It’s a brave move naming an uncompromising post punk band The Lounge Society. It’s the kind of band name you might associate with a solid well cooked, easy to chew dinner for the wrinkled; prawn starter, chicken main, chocolate pudding and then a band offering a reimagining of the hits of yesteryear done smooth with a bit of gentle sax. “Here’s your band tonight fresh off a spell entertaining on the Queen Mary, it’s The Lounge Society, give them a warm welcome”. It will be a one-way ticket to Zurich before that happens to me, dear reader.
Of course, I had an inkling that The Lounge Society wasn’t going to slip into a smooth jazzy “I Just Called To Say…” given they were the support to Warmduscher at the mighty Parish in Huddersfield, but neither were I tempted given that name to spend a few minutes checking them out beforehand. Thus, it was an absolute clusterfuk to confront the wild assault on the senses that marked The Lounge Society’s sparky performance.
My notes of the gig simply read: “Iggy (Stooges) meets Mark E Smith meets Hawkwind meets The Who meets David Byrne”.
I’ll be honest; I was there because my mate loves Warmduscher and I’ve dragged him off to see a load of my preferences over recent months. Warmduscher aren’t totally my thing although totally proficient (if I’m honest, average drumming though). It says something that on reflecting on the evening although my bud loved the main event, he was more blown away by the young upstarts.
We are also going to see Working Mens Club at the Parish shortly and in terms of the big voice, quirky stage presence and that uncompromisingly heavy but funkish tinge, there are similarities. Of course, both bands are also influenced by the bohemian hippyish feel of Hebden Bridge and that local area. That said, while my note of the gig came up with some bands that The Lounge Society kind of remind me of, they have a rare quality: uniqueness. Not many bands turn up the pressure on the audience with a series of long repeated rhythms and lose their singer in a bout of primal screaming. If that sounds unbearable then think again; it’s a hard listen not an impossible one, and you are well rewarded by your efforts.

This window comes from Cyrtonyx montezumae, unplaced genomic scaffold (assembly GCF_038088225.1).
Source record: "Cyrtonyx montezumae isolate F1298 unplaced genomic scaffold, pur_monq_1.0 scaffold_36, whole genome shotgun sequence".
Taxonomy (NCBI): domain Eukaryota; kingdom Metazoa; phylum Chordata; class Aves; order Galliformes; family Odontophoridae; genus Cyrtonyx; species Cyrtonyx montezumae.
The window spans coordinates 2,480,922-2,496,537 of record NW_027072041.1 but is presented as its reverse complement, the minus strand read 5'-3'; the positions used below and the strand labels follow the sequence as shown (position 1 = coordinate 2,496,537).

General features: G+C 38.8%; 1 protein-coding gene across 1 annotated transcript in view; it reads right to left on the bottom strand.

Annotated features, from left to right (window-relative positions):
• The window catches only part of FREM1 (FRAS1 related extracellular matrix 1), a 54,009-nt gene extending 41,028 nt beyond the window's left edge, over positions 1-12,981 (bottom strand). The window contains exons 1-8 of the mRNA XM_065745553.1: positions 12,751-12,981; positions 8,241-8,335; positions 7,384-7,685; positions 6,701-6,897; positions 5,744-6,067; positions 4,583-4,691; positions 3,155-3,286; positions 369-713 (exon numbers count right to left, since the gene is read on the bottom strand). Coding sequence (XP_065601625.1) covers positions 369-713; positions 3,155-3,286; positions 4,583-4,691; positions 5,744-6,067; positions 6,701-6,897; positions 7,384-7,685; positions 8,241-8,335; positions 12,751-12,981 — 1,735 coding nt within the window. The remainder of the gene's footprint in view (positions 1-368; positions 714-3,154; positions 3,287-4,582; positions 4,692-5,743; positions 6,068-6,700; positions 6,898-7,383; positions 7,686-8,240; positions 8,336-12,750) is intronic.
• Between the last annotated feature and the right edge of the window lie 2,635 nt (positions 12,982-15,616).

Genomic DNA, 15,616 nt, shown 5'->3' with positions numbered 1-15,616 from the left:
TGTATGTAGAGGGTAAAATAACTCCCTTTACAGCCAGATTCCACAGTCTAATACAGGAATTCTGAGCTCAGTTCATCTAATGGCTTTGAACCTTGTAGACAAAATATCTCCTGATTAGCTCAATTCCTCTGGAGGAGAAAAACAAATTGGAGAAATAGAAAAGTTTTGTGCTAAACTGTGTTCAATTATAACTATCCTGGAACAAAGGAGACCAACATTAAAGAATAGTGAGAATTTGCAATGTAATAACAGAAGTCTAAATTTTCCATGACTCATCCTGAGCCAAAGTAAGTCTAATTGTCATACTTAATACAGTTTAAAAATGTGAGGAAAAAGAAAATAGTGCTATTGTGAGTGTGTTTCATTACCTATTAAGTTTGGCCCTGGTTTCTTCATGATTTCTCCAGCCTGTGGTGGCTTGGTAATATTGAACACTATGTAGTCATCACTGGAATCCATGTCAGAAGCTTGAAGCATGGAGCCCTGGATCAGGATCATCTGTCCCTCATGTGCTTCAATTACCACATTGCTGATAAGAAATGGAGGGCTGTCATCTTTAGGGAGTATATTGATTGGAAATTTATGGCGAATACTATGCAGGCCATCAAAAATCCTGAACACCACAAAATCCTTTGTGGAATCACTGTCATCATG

The band are a group of 16/17 year olds and they seem mature and headstrong beyond their years.
During the performance the band’s slender boyish forms were accentuated by the billowing suits and shirts they were wearing. I’m not knocking it, one of my huge regrets is losing my 9 stone body for an unruly belly that overhangs my trousers. Never fall in love with food.
The Lounge Society lead singer Cam added interest by having a quirky knee up pose while singing, and an air of vulnerability and ownership was struck at one point by hugging his guitar close to his chest while challenging his audience with eyes burning bright. It seemed to say: “All I have is my music, and I’m not going to let it go for anyone”.
On this showing I need to see The Lounge Society live again and fast. I have no doubt this band is going to rise to headline status before many months are seen. The Lounge Society are next playing support at Yes Manchester (lovely venue) on 28th February (The Wants), 13th (Blanketman) and 14th March (La Mode and Legss4). There’s also support to Julia Bardo at Halifax Orange Box on 28th March.